To those who use Flask, setting up SQLAlchemy-JSONAPI can be extremely complex and frustrating. Let’s look at an example:
from sqlalchemy_jsonapi import FlaskJSONAPI app = Flask(__name__) db = SQLAlchemy(app) api = FlaskJSONAPI(app, db)
And after all that work, you should now have a full working API.
As Flask makes use of signals via Blinker, it would be appropriate to make use of them in the Flask module for SQLALchemy-JSONAPI. If a signal receiver returns a value, it can alter the final response.
Triggered before serialization:
@api.on_request.connect def process_api_request(sender, method, endpoint, data, req_args): # Handle the request
Triggered after successful serialization:
@api.on_success.connect def process_api_success(sender, method, endpoint, data, req_args, response): # Handle the response dictionary
Triggered after failed handling:
@api.on_error.connect def process_api_error(sender, method, endpoint, data, req_args, error): # Handle the error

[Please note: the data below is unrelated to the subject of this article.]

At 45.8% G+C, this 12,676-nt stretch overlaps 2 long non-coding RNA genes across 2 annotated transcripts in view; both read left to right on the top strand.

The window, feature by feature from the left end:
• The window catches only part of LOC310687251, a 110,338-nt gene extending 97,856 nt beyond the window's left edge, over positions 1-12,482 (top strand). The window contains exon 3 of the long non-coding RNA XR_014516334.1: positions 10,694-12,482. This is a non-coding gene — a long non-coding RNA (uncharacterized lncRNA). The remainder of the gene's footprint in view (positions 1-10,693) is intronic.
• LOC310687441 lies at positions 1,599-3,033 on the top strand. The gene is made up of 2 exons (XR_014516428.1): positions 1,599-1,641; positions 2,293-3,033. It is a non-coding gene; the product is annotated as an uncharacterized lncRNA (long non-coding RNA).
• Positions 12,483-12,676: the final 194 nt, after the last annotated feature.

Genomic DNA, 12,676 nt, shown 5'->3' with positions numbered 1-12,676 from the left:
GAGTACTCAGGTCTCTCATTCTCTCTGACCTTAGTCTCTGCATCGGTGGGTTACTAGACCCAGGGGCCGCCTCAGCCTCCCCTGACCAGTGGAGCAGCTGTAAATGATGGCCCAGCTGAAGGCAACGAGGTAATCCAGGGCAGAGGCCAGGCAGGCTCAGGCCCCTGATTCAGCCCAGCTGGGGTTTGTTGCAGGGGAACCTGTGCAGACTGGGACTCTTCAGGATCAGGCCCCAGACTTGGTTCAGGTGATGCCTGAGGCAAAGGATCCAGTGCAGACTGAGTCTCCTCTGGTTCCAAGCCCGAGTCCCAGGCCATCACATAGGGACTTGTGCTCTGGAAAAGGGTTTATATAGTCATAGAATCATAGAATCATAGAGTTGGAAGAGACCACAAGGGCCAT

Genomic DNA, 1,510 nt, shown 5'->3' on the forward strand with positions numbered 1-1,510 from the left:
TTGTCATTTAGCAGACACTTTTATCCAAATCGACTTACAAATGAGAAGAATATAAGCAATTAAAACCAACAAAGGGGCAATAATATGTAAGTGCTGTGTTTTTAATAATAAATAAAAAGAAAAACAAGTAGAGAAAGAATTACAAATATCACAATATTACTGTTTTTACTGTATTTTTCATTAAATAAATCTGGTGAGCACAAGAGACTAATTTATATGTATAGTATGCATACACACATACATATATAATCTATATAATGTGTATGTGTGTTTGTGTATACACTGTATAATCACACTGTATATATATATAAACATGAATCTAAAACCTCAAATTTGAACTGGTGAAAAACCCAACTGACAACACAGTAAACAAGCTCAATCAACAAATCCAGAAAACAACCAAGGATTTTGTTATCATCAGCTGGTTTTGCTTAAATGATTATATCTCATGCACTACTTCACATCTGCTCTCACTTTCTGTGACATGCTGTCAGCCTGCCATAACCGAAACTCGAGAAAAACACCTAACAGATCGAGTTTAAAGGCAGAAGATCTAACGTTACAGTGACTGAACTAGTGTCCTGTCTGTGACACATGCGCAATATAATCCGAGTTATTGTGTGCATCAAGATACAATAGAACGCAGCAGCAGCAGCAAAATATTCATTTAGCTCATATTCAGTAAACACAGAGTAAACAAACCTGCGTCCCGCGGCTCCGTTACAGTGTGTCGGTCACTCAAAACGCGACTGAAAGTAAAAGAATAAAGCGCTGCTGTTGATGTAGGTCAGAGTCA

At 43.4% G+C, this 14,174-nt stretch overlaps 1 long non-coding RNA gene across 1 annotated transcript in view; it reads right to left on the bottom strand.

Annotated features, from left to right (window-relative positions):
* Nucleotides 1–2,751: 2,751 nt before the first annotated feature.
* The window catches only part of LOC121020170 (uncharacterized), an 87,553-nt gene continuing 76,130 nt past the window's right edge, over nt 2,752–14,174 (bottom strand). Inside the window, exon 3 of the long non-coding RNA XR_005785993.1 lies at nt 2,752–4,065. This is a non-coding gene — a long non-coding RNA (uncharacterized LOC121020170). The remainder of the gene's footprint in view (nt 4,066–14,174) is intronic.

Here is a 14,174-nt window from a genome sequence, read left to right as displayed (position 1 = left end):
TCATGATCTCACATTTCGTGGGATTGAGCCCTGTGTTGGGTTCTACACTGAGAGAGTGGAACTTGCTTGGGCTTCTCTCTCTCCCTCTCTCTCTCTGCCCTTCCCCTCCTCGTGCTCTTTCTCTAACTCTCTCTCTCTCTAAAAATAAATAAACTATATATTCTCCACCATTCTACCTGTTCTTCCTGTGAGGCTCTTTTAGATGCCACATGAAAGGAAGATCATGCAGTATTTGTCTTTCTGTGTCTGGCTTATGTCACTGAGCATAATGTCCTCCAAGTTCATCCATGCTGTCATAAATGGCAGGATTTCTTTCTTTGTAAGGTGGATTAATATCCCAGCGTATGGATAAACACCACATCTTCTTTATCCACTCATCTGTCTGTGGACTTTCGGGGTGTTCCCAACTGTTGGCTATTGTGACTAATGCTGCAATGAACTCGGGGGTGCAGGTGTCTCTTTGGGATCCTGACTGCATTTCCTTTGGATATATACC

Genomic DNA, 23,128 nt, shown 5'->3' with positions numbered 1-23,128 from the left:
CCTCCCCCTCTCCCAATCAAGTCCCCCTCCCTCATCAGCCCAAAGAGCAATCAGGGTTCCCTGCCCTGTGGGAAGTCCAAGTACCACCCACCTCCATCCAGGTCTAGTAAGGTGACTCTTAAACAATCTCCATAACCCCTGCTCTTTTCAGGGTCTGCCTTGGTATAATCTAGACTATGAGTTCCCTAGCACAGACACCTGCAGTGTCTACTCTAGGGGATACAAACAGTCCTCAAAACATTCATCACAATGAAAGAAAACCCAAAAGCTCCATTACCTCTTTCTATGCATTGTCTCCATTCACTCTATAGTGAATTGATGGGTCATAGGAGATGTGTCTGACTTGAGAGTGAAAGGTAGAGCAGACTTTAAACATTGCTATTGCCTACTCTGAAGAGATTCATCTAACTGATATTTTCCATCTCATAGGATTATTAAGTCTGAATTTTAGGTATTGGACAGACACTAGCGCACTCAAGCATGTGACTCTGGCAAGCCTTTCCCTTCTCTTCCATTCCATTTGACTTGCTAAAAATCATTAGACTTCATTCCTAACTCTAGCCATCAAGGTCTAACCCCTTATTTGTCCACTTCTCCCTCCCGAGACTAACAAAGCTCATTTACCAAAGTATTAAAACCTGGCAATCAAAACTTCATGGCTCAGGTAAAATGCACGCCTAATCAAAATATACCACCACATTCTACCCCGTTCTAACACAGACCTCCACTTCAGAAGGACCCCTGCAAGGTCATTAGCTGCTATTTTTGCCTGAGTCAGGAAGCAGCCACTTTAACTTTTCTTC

Triggered after rendering of response:
@api.on_response.connect def process_api_response(sender, method, endpoint, data, req_args, rendered_response): # Handle the rendered response
Wrapping the Handlers¶
While signals provide some control, sometimes you want to wrap or override the handler for the particular endpoint and method. This can be done through a specialized decorator that allows you to specify in what cases you want the handler wrapped:
@api.wrap_handler(['users'], [Methods.GET], [Endpoints.COLLECTION, Endpoints.RESOURCE]) def log_it(next, *args, **kwargs): logging.info('In a wrapped handler!') return next(*args, **kwargs)
Handlers are placed into a list and run in order of placement within the list. That means you can perform several layers of checks and override as needed.